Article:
The Florida Fourth District Court of Appeal reversed a punitive damages award against King & Spalding client R.J. Reynolds Tobacco Company, holding that a tort reform statute enacted in 1999 barred the plaintiff’s request for punitive damages because RJ Reynolds has paid punitive damages in prior cases and the statute prohibits repetitive claims for punitive damages when multiple cases allege harm arising from the same course of conduct.
The Fourth District’s December 12, 2018, decision marked the first time that an appellate court has found the 1999 statute applicable to an Engle progeny tobacco lawsuit, which was filed in 2008 after the original Engle class action was prospectively decertified by the Florida Supreme Court and putative class members were given one year to file individual lawsuits in which certain jury findings made during the Engle class action trial would have res judicata effect. In so ruling, the Fourth District rejected the plaintiffs’ argument that all Engle cases are governed by the law in effect at the time the original Engle class action was filed in 1994 or certified in 1996. Instead of looking at the original class action, the Fourth District agreed with R.J. Reynolds’s position that the analysis must focus on the facts of each individual progeny suit, specifically the date of the decedent’s death and when the disease that caused her death manifested itself—which in this case both occurred after the Oct. 1, 1999 effective date of the tort reform statute. According to this new ruling, Engle cases with a similar posture are governed by the 1999 statute, which means that punitive damages will not be available in those cases.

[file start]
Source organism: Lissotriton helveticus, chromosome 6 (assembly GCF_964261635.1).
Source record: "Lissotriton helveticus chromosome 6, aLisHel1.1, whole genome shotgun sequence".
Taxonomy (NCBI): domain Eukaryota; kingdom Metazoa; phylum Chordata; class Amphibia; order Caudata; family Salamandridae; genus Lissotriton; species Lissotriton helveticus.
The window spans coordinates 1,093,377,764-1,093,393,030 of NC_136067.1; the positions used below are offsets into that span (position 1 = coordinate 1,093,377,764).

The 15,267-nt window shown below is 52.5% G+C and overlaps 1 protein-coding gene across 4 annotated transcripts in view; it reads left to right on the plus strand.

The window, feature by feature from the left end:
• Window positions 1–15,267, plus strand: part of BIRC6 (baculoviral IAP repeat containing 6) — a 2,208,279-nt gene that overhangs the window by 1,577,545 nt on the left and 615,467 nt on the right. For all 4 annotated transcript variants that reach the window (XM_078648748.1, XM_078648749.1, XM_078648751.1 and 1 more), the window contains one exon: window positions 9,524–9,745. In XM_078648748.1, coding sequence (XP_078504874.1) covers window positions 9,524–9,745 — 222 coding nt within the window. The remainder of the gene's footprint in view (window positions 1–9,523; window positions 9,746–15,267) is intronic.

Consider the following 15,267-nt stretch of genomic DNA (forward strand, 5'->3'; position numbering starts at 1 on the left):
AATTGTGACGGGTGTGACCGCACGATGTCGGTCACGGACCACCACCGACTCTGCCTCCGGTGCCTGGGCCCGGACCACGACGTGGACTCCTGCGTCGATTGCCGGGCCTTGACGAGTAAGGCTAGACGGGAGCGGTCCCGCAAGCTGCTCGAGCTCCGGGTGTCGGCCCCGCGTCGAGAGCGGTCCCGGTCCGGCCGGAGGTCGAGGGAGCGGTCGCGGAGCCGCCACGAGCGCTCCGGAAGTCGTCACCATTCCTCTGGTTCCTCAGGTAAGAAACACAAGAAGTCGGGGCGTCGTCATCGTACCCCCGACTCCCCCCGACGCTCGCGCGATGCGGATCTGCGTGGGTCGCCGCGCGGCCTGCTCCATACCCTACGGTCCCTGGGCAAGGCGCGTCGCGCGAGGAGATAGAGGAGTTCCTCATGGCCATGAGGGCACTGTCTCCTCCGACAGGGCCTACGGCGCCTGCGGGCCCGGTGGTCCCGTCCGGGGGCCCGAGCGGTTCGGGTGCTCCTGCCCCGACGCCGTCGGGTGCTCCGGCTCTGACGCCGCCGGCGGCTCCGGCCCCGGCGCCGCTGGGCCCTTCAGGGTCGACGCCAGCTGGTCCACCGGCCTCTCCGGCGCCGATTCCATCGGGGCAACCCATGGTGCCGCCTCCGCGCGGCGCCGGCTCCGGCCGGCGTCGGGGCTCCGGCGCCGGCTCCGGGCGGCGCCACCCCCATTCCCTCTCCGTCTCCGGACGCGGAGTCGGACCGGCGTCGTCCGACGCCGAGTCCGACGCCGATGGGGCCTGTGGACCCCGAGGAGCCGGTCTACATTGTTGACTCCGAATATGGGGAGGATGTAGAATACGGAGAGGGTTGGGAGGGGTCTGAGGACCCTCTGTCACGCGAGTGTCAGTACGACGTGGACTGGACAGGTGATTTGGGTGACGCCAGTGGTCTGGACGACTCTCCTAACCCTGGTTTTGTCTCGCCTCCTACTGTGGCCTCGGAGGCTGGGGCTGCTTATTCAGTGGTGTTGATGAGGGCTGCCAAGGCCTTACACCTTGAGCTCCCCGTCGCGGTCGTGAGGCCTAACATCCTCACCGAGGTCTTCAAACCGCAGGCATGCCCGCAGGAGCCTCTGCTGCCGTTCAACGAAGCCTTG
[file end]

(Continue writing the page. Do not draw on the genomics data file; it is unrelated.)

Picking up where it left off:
The case is R.J. Reynolds Tobacco Company v. Martin, No. 4D17-574